Floris' headline numbers
Carbohydrate is the main fuel you burn when racing. Failing to fuel properly is a leading cause of underperformance in longer races.
While on the course, Floris’ took eight gels in total, alternating between regular PF 30 Gels and PF 30 Caffeine Gels. He was inspired to increase his carbohydrate intake for this race compared to previous marathon efforts after speaking to UTMB winner Kilian Journet on his podcast. Undoubtedly, along with the boost he felt from running in front of a “great crowd”, his consistent carb intake will have contributed to his perceived energy levels being so high, especially in the latter stages of the run. Despite his training volume for this race “not being that high” by his standards, peaking at around 55-60 miles per week (including some pickleball sessions with the family), Floris' over 90g/h intake supported him in running through the halfway mark at 1:27:30 and run a ‘negative split’ to the finish - even clocking a 6:15 minute mile right at the end of the race!
Taking on board an appropriate amount of fluid and sodium is essential to maintaining blood volume and supporting the cardiovascular effort needed to perform on race day.
Whilst the absolute amount of sodium and fluid consumed per hour is important, it’s critical to consider these in relation to each other. This is known as 'relative sodium concentration' and it’s expressed in milligrams per litre (mg/L). How much sodium you’re taking in per litre of fluid is more important than the absolute amount taken in per hour.
Sweat sodium concentration (mg/L) is largely genetically determined and remains relatively stable. Knowing how salty your sweat is enables you to replace a good proportion of your sweat losses, which can range from 200-2,000mg/L.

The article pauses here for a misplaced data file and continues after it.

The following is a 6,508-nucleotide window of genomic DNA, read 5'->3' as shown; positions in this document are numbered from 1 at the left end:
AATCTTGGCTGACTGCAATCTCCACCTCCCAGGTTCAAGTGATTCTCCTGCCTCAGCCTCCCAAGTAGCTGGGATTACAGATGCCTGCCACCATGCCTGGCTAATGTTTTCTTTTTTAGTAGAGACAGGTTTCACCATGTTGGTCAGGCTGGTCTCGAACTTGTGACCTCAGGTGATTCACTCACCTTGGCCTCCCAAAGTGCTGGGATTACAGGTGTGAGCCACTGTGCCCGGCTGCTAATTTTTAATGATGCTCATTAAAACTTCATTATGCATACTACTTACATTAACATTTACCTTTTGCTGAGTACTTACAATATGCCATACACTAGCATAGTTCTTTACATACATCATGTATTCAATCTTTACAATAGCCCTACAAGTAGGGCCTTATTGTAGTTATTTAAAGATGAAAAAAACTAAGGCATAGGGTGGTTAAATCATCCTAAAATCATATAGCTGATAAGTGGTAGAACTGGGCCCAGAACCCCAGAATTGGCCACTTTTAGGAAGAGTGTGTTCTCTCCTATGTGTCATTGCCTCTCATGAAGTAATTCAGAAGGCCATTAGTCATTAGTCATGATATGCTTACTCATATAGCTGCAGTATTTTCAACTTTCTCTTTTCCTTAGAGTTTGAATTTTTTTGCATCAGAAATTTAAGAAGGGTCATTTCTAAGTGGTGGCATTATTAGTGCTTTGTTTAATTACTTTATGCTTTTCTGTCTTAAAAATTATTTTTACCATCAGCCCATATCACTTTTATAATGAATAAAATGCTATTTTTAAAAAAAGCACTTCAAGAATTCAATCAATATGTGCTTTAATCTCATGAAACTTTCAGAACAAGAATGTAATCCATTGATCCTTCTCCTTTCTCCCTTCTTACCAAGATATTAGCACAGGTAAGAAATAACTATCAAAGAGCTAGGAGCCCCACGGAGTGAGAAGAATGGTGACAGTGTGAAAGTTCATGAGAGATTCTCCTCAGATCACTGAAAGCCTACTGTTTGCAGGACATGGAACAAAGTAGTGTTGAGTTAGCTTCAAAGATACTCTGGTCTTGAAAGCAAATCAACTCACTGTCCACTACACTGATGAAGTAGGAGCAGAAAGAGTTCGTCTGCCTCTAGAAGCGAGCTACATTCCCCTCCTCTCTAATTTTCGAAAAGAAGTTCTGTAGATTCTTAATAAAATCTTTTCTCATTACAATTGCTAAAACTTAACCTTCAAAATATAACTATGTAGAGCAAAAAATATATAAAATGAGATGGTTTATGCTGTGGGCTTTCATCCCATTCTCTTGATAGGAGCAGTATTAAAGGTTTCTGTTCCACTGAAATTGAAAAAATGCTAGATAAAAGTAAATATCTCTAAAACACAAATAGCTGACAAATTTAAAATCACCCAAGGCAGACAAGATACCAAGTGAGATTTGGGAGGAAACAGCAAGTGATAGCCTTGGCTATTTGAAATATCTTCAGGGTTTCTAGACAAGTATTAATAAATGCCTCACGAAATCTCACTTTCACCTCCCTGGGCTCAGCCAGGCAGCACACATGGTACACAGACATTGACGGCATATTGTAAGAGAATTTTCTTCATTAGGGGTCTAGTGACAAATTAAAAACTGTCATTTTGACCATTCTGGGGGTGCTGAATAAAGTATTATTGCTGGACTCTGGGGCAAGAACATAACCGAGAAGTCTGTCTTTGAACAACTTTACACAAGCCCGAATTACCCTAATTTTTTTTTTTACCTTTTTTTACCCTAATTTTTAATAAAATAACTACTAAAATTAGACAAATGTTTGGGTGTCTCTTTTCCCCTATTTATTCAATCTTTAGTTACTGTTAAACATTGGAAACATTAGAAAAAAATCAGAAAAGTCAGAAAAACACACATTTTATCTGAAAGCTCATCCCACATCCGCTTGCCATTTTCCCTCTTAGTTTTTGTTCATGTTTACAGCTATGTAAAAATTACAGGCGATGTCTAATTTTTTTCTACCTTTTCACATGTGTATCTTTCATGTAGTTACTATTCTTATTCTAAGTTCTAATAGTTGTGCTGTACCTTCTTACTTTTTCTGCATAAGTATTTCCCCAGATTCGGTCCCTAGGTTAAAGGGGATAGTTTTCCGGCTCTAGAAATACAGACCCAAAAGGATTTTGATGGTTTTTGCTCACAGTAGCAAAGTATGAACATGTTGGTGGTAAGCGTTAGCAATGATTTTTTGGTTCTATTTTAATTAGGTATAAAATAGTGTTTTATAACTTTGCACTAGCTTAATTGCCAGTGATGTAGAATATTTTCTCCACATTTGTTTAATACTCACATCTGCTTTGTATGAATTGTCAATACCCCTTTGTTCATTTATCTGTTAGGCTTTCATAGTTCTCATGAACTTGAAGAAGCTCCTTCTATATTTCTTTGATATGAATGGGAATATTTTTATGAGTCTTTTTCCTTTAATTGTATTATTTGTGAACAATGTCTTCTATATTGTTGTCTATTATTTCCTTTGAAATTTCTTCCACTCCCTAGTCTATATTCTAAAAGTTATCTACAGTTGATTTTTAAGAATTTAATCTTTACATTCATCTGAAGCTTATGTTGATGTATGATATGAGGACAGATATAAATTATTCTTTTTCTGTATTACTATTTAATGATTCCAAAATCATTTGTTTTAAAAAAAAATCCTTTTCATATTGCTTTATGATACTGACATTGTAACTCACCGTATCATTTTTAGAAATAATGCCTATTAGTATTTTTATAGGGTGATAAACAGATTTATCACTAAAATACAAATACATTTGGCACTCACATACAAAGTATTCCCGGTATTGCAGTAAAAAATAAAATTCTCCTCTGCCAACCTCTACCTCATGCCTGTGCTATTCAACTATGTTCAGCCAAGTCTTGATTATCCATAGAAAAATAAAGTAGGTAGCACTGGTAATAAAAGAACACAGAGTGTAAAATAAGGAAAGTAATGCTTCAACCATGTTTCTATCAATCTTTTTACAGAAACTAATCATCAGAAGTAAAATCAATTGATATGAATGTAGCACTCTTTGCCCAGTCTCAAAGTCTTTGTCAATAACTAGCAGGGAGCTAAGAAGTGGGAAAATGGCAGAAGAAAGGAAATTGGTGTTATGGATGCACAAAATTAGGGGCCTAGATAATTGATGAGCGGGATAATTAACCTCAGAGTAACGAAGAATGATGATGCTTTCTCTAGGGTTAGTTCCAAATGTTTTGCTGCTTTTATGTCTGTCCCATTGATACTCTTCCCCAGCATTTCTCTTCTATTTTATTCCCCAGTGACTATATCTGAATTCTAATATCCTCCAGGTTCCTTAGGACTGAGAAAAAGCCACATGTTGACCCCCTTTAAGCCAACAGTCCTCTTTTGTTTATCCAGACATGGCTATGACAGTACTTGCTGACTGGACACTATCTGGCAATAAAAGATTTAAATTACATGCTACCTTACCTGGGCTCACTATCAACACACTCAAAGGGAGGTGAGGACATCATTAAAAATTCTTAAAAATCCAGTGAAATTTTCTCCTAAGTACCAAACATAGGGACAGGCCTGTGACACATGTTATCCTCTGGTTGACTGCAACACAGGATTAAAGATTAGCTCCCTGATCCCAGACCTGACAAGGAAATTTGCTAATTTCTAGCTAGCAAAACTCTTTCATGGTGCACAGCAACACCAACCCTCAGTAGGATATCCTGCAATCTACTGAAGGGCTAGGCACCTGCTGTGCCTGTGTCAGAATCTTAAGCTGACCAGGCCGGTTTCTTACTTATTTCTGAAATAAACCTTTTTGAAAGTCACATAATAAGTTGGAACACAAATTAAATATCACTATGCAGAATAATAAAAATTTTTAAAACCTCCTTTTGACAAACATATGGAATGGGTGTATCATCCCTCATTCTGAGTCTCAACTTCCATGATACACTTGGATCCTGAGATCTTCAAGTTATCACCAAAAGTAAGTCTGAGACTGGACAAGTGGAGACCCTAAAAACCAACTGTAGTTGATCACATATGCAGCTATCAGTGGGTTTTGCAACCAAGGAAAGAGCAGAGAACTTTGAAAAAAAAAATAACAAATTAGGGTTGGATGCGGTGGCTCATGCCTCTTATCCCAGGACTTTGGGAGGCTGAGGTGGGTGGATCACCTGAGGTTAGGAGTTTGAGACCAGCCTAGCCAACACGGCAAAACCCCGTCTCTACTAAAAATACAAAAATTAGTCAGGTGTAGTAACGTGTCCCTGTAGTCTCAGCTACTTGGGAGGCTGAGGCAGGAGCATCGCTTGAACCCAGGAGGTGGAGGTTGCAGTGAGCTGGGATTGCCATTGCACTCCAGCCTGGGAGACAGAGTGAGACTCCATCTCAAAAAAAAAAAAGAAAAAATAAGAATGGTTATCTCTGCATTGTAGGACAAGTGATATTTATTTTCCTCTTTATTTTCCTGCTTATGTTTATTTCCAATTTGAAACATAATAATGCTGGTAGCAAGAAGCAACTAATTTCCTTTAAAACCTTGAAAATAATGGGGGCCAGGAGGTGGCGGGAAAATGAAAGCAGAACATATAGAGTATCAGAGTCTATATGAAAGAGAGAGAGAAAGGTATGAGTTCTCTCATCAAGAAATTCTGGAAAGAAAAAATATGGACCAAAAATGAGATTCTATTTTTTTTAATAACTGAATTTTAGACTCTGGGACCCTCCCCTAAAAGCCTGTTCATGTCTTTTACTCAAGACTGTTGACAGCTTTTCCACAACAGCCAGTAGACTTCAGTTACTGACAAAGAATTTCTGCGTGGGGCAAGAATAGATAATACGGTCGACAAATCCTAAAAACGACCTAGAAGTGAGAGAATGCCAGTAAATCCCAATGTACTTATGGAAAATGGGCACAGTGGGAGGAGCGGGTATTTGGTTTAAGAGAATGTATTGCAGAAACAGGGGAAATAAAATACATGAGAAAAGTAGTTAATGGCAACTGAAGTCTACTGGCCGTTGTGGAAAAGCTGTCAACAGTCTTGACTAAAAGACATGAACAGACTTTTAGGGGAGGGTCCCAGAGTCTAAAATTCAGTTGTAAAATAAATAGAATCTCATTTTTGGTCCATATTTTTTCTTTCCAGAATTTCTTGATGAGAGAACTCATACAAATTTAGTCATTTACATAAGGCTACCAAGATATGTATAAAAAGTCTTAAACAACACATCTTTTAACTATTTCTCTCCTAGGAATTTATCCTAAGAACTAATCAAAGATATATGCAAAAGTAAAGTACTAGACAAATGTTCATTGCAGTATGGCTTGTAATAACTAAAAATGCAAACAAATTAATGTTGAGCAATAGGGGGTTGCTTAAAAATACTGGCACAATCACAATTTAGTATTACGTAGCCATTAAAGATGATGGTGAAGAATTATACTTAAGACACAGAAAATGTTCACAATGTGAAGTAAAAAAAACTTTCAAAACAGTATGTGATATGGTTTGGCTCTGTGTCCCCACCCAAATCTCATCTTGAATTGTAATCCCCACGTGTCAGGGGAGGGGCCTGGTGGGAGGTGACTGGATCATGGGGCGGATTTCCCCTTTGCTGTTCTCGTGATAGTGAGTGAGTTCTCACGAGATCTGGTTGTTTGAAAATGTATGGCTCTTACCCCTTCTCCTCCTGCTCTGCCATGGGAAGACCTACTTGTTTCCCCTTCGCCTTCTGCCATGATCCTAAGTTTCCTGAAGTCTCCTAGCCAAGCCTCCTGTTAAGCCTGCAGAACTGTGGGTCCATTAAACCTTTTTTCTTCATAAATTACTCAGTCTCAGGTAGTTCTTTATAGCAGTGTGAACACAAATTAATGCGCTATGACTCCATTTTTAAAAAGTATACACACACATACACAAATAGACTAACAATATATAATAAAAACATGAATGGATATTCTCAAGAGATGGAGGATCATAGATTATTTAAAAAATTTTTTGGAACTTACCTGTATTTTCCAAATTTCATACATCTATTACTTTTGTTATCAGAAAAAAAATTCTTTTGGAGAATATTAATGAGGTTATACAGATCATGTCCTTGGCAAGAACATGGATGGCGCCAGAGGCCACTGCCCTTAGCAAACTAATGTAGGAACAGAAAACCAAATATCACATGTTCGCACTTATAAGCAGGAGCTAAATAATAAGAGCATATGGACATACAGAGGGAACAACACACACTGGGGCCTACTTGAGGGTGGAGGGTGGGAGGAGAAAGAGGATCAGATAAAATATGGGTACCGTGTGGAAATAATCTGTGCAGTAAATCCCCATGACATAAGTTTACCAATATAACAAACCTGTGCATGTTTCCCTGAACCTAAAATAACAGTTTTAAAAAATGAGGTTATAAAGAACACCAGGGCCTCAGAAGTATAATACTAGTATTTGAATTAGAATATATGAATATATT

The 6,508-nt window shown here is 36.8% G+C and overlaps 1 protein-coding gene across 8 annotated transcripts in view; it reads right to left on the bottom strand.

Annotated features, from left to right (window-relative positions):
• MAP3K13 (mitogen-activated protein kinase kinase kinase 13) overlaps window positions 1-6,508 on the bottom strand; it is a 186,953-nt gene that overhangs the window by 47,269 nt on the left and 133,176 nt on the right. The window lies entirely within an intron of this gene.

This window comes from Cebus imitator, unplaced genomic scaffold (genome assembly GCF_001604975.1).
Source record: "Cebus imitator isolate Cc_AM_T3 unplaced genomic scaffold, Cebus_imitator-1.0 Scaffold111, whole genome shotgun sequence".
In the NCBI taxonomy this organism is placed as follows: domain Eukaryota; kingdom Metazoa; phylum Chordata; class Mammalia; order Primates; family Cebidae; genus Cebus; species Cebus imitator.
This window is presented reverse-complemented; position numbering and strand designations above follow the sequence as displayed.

Whilst Floris’s losses are on the low side, getting his hydration strategy right is still important if he wants to perform at his best.Learn more
Floris made sure that he utilised 10 of the aid stations throughout the marathon by picking up cups of water and having a couple of sips from each. This meant that he had an overall fluid intake of ~600ml, averaging out to ~209ml per hour. On this occasion, given the temperate conditions and Floris’ own perceptions of his fluid losses during the race - it is likely that this volume was appropriate, but it’s something we’d definitely see increase when Floris competes in warmer races in future. Floris cleverly taped single Electrolyte Capsules to his PF 30 Gels so that he wouldn’t have to fumble around in his pockets to access them. By taking three capsules he was able to maintain a relative sodium concentration of ~1,250mg/L (mg/32oz), despite this being slightly over Floris' Sweat Sodium Concentration, as he didn't have any major hydration issues or effects of 'oversalting' it's likely Floris did well to replace his losses. However, in future races, Floris could consider dialing this back slightly.
Beyond the Three Levers of Performance (carb, sodium and fluid), caffeine is one of only a few substances that is proven to improve performance for most endurance athletes as it can help stave off mental and physical fatigue.
Floris consumed ~400mg of caffeine during the race. This would put someone of his size within the recommended intake of 3-6mg/kg so we wouldn't suggest he changes anything.
How Floris hit his numbers
Here's everything that Floris ate and drank on the day...
Floris' weapons of choice
Floris' full stats
There is an adequate level of accuracy in the data collected and the numbers reported. The athlete manages to recall what they ate and drank including most specifics (brands flavours quantities plausible estimations of volumes). However there are estimations made within the data which affect the overall confidence level in the data reported.